Discovery remains the height of pleasure for the cinephile, and in the ranks of those movies long forgotten, preserved only on decaying VHS copies and in the pages of The Psychotronic Video Guide, lies fertile potential for both generating highly personal canons and that other favorite cinephilic pastime: arguing. Why sit around tepidly agreeing that Ozu, Tarkovsky, and Hitchcock were pretty good at making movies, when we could be hotly debating the relative merits of more outré talents like Suzuki, Zulawski, Bava, Jodorowsky, H. G. Lewis, et al?

These types of films are also valuable for the more prurient interests they satisfy. Jean Rollin’s 1975 Lips of Blood popped up on my Netflix queue on a slow evening, so, mildly curious, I clicked on it, expecting little. Yet, eighty-something odd minutes of not terribly scary, yet wholly hypnotic vampire softcore later, I found myself launching immediately into a viewing of his earlier The Shiver of the Vampires. Over at Slant, on the occasion of Kino’s Blu-ray release of a handful of Rollin titles, Budd Wilkins referred to him as the “Robert Bresson of Euroshock,” and with the filmmaker’s simple shooting style, deadpan performances (often given by non- or porn actors), Parisian settings, and underlying belief in powers beyond the human, the case is there to be made. Of course, one could just as easily write Rollin off as a peddler of ineptly crafted vampire fantasies notable only for the frequency in which breasts are revealed for no discernible narrative purpose.

I wouldn’t necessarily agree with Wilkins that Lips of Blood is “downright Proustian,” though the tale is jumpstarted by the shock of a memory. After a mysterious prologue in a crypt featuring the entombment of several shrouded bodies, Rollin cuts to a hilariously bland Parisian cocktail party (one guest dispassionately notes that “the Parisian in-crowd can be fascinating”). Leonine Frédéric (Jean-Loup Philippe, also the film’s cowriter) is distracted from a potential conquest by a photograph of a foreboding castle in an ad for the new perfume the party is celebrating. Unsurprisingly, given that Frédéric’s preceding conversation centered on how scents are like memories, the photo kicks Philippe back to his younger self, to experience the memory of a mysterious girl he encountered at the castle in the picture.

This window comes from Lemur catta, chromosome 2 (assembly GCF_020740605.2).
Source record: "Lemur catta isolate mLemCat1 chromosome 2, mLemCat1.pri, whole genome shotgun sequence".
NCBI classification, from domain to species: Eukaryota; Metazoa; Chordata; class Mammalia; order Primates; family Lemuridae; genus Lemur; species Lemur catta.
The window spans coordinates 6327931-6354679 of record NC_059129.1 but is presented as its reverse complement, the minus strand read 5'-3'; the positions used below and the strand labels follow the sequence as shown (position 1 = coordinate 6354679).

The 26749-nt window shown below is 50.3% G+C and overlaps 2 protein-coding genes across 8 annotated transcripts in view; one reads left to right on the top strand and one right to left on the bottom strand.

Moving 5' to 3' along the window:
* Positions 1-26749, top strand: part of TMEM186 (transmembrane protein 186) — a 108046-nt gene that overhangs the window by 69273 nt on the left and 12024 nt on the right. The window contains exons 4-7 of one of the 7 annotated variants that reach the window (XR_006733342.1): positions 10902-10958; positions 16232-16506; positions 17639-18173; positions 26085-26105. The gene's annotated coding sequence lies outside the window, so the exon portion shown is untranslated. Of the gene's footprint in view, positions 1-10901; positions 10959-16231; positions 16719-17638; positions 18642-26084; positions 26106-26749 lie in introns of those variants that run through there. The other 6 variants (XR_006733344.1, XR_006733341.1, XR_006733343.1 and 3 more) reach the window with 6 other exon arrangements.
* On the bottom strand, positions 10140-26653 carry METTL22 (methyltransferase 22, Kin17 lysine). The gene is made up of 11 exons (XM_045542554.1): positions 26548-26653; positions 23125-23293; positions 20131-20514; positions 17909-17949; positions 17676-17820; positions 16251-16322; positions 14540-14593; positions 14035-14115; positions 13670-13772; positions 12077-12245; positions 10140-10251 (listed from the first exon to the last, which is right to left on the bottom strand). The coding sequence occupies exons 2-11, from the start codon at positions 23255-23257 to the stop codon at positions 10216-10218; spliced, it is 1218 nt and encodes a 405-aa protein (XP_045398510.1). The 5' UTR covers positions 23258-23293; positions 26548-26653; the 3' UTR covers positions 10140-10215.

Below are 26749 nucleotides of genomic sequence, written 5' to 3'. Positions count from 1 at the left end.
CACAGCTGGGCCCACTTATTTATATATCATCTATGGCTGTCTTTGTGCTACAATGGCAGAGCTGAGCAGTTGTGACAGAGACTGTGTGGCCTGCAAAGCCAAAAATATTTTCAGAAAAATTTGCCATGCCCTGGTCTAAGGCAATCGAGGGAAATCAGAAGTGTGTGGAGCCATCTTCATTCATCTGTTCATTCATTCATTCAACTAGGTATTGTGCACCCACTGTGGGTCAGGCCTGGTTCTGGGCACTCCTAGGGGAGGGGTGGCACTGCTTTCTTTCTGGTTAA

Rollin works us into this reverie by visually matching close-ups of older Frédéric staring out of frame to shots of him as a boy, gazing off similarly. With Art Brut films like Rollin’s, the question of intentionality always comes into play, but this quick bit of image-rhyming suggests a filmmaker more in command of the medium’s subtleties than much of the rest of Lips of Blood does. Indeed, once Frédéric begins an investigation into the location of the manse in the photo, vague, mysterious forces toss obstacles, both sexual and violent in his way, though none of the cloak-and-dagger act Rollin puts on really seems to make much sense. This malarkey is intercut with images of a quartet of lady vampires (two nude and two twins; Rollin never explains why the twins aren’t naked and vice versa), who have somehow been awoken by Frédéric’s obsession and seem like they might possibly be tracking him down, though could just as easily be wandering the streets of Paris to satisfy their naked bloodlust.

Frédéric makes it to the castle, and his nearly forgotten love, Jennifer (Annie Briand, a regular in seventies and eighties Euro exploitation films who now plies her trade as a social worker), only to find that the ageless girl is a vampire herself. Frédéric’s overbearing mother and a pack of gruff hirsute types—who look for all the world like they might as easily have been bakers as softcore extras—descend on the scene and task the boy with taking up his true lineage as a vampire killer, demanding that he off the evil Jennifer. He doesn’t, of course, opting instead to fake out the hunters, become a vampire himself, and, in the film’s oddly touching finale, sail with his love, both completely starkers, into the sea snug inside a wooden coffin. Knowing these plot contours shouldn’t really ruin your enjoyment of Rollin’s matter-of-fact implausibility.